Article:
The COVID-19 pandemic has highlighted the importance of the customer experience for many organizations and illustrated how AI and automation could augment customer service agents.
Since the advent of the coronavirus pandemic, "it's obvious that now our customer experience has gotten more important than ever," Best Buy Health president Deborah DiSanzo said during a Feb. 9 webinar on CX and AI sponsored by speech recognition and AI vendor Nuance.
The online event came as Nuance -- which is heavily invested in the health IT sector with technologies for healthcare providers -- extended its reach into healthcare with the acquisition of startup Saykara, vendor of an automated transcription service for physicians.
Revealed on Feb. 8, the acquisition builds on Nuance's own Dragon Ambient eXperience (DAX) product, which uses ambient sensing technology to listen in to physician-patient conversations.
The system then automatically converts the conversation into structured notes. The notes go through a human review process to ensure accuracy and HIPAA compliance before being sent back to the physician.
Saykara's platform, Kara, appears similar. It also listens in real time to conversations between physicians and patients and transforms the conversation into notes. The process similarly contains human review of the notes. Both Kara and DAX can feed the notes into electronic health records. According to business information aggregator Crunchbase, Saykara had about $7.5 million in funding.
AI and the customer experience
Meanwhile, the pandemic has forced businesses to make their customer service staff work from home, even as demand for many products and services spiked.
"When you look at the variety of channels that any company has to support, it's not affordable any longer to put a human being on every one of those channels," Nuance CTO Joe Petro said.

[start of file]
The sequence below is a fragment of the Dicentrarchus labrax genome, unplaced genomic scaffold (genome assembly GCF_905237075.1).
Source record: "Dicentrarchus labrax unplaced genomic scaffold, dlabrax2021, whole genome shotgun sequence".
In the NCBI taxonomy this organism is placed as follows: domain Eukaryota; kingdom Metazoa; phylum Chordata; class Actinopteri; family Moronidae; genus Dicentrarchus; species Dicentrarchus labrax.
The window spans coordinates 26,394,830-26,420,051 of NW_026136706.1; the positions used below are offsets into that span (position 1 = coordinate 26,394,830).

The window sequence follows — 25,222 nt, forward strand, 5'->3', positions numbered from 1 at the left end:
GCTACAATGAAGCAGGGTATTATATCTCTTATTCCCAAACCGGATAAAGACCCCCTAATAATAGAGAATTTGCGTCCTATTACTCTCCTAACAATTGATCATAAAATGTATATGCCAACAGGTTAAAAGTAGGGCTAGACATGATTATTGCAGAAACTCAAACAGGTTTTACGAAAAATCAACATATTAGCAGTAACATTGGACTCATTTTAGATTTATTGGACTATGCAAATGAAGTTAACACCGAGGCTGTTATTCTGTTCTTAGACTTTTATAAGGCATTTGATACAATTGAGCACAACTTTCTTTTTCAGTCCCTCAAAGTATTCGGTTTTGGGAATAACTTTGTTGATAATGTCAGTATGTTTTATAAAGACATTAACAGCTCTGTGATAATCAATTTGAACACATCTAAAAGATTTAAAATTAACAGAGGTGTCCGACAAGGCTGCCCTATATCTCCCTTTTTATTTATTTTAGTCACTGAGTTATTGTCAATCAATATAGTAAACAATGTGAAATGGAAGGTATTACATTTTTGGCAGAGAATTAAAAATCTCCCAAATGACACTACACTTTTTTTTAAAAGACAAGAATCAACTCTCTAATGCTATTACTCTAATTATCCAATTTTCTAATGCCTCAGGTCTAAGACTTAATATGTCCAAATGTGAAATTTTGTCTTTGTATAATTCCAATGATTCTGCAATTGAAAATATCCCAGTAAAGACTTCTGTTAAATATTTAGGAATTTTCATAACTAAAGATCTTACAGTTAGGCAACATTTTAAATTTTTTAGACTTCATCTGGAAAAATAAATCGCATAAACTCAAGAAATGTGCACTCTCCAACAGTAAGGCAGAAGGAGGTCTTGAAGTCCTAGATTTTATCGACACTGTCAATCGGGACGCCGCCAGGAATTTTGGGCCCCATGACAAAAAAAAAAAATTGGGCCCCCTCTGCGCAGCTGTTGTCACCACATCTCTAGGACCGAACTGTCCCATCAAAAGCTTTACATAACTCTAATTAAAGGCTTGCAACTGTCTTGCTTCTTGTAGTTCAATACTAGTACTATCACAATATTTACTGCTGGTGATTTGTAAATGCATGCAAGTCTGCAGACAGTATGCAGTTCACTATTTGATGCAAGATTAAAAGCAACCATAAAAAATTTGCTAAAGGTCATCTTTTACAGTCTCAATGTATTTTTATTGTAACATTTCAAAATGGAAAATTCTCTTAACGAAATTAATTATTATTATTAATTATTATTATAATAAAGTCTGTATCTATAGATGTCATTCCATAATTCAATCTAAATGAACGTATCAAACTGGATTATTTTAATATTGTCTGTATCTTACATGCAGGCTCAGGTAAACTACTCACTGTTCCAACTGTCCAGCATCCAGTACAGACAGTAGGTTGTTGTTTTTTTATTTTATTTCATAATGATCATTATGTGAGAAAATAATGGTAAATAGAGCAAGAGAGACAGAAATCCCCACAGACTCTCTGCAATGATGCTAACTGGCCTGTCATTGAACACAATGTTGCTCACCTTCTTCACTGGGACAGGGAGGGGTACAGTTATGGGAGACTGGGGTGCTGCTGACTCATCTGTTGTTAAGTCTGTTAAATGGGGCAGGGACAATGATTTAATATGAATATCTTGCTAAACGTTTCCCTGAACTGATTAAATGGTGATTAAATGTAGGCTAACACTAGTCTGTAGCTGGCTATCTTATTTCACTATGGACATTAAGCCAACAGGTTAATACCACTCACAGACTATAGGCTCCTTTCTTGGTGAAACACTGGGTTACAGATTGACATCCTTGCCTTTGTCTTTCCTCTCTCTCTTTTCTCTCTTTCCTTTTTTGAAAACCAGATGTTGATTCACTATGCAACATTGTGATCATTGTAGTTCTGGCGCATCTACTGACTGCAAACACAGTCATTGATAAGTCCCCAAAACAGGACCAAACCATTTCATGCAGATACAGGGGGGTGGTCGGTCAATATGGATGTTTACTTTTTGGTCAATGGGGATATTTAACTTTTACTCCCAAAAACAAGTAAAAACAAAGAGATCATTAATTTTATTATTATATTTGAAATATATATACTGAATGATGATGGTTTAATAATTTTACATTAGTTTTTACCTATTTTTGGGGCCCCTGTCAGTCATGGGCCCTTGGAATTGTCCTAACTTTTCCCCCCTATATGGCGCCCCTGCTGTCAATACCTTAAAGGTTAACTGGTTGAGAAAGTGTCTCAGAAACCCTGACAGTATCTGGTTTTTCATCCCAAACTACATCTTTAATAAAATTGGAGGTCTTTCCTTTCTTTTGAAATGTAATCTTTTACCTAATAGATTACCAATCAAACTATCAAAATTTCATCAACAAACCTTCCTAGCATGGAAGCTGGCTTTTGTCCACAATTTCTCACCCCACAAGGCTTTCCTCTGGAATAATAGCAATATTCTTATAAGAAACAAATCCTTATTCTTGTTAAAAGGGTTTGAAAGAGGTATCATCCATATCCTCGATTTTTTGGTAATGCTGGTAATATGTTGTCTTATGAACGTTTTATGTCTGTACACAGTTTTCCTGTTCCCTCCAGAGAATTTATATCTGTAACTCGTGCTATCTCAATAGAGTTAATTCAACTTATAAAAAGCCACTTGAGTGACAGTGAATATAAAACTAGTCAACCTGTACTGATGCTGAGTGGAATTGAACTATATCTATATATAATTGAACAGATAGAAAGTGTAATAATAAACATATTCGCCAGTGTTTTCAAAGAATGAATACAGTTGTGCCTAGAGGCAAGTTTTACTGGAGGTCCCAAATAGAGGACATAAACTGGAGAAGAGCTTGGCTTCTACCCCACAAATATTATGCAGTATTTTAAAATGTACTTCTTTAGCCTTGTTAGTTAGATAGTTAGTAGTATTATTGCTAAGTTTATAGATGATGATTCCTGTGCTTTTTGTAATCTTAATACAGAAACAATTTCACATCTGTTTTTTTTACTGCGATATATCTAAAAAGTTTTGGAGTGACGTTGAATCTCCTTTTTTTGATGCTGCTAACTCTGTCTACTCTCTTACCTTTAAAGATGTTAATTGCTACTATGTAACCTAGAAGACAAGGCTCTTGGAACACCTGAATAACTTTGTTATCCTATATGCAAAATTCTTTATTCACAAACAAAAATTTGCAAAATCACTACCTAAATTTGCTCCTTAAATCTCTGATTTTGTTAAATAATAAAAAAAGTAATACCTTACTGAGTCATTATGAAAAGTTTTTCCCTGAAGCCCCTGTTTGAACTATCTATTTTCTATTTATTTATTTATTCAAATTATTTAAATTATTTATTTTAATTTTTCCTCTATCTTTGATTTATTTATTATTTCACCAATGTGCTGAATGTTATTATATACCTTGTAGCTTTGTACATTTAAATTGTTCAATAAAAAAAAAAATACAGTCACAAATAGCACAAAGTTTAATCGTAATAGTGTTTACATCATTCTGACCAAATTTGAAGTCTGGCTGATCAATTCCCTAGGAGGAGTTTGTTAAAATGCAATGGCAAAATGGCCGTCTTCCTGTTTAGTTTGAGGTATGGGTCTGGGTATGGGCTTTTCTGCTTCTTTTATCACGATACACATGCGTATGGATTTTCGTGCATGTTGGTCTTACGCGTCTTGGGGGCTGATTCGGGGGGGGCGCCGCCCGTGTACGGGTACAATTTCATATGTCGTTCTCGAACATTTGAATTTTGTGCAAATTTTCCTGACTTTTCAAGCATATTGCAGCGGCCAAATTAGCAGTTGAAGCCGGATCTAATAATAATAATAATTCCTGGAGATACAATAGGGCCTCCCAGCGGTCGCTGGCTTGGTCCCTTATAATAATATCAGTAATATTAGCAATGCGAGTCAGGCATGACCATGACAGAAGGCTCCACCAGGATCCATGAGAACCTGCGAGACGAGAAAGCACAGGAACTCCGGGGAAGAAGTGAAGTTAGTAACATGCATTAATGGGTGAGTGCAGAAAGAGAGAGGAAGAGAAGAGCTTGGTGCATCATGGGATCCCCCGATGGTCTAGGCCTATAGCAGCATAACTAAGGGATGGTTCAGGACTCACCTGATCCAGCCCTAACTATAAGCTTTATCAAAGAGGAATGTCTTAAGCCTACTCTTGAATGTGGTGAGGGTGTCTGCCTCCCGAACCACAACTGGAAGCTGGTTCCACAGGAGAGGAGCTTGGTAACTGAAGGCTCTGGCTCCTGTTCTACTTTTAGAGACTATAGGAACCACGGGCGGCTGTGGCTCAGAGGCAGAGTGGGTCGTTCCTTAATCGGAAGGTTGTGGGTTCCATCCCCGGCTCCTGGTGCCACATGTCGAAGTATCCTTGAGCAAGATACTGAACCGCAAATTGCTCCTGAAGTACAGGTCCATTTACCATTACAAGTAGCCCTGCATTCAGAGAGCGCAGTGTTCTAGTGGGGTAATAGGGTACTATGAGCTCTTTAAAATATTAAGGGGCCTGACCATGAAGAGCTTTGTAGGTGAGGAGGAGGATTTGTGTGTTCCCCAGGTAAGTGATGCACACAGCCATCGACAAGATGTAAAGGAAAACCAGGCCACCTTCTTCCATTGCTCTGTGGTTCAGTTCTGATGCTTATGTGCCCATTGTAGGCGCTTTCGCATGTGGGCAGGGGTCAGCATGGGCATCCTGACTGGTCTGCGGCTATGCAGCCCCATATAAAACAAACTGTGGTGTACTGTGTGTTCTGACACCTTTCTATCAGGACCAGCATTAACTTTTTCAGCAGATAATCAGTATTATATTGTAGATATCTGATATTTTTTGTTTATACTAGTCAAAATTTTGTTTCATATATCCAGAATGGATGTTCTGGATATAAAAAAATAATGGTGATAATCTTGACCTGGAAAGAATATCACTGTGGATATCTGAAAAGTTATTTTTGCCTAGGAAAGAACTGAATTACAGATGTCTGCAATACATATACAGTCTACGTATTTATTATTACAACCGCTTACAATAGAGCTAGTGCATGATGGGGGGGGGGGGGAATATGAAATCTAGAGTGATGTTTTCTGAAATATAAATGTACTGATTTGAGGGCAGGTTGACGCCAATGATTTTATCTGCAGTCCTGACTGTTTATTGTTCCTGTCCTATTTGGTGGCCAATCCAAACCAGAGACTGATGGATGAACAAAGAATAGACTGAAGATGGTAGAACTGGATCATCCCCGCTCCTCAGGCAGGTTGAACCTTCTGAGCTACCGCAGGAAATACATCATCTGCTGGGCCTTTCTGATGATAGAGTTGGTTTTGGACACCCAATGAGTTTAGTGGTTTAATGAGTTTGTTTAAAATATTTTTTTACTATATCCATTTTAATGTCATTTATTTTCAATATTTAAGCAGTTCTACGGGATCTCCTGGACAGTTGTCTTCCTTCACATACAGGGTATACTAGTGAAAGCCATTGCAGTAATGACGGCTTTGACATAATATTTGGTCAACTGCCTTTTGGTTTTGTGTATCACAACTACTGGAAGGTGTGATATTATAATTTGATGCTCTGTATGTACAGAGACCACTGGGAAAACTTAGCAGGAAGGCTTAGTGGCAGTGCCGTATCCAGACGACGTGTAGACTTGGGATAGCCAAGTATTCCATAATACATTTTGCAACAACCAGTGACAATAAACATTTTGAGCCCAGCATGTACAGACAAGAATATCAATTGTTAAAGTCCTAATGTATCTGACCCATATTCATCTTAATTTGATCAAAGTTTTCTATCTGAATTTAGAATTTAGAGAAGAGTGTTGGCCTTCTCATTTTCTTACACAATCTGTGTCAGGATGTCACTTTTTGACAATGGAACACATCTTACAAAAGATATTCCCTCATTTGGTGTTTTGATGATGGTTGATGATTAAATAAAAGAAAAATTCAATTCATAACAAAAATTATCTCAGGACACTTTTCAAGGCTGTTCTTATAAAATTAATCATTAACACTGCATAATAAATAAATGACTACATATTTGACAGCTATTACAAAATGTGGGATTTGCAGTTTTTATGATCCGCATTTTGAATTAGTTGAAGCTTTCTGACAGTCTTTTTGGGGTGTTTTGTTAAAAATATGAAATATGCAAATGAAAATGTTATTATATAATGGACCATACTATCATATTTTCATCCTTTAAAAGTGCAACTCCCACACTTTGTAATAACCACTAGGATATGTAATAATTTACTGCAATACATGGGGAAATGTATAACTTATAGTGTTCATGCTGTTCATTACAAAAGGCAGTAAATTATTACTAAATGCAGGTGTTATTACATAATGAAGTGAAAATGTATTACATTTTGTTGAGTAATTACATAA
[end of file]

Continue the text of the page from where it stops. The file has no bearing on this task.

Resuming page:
Automation and AI technologies can augment humans in those channels to do more work or take over some channels, he continued.
Businesses have had to adopt AI technologies quickly to help their customer experience employees keep up with demand. That marked a shift for many enterprises, DiSanzo said.
Joe PetroCTO, Nuance
Then and now
Before the pandemic, many organizations experimented with AI and automation and looked to find "cool" uses for the new technologies, DiSanzo said. Now, those organizations are applying AI to specific business problems.
Now that they have defined the business problems they wish to address, organizations have had an opportunity to adopt AI more quickly and more fully than ever before.
Best Buy Health is a department of retailer Best Buy that sells wearable and in-home health monitoring services and technology that use AI and automation to improve customer experience.
Best Buy Health sells products that include medical wearable devices and phones that include machine learning fall detection models in medical wearables and phones to detect if a customer has fallen.
The models can also use these inputs to determine a person's gait. They can detect subtle changes in a person's gait to predict if they will have a medical problem that could cause them to fall, DiSanzo said.
Some of the healthcare products Best Buy Health sells use AI technology from Nuance, a longtime vendor of voice analytics and natural language processing technology.
Nuance, for example, has products that can identify callers by their voice. The software tools use neural networks to identify a caller's speed of speech and phraseology and the way they hold the phone. This data is combined to form a sort of thumbprint for the caller, enabling Nuance to automatically identify the person the next time they call in.
Nuance enterprise customers can inject that capability into all their channels, enabling conversational phone agents to quickly identify customers and predict their needs after hearing only a few seconds of their voice.
Enterprises need AI help
But even as organizations rush to adopt AI and automation to improve customer experience, they need to remember that it's not always quick or easy to set up models for the first time.
Organizations should try to find a reliable technology partner -- such as Best Buy or Nuance -- that can provide the data, expertise and technology to help create and run AI models, DiSanzo said.
For many organizations without a specialized partner, tasks such as cleaning and curating data can take "quite a long time," she said.
Organizations should also have a clear business problem to solve in mind and focus their efforts on solving that business problem.
According to Petro, organizations often get distracted by the future and predict what they may need years from now. Organizations may then try to create more complex AI models than they need.
This can be costly and can also draw attention away from more immediate needs, he cautioned. He noted a two- or three-step conversational agent, done well, is more valuable than a 27-step model done poorly.
The webinar was moderated by Dan Miller, founder of software advisory and analysis firm Opus Research.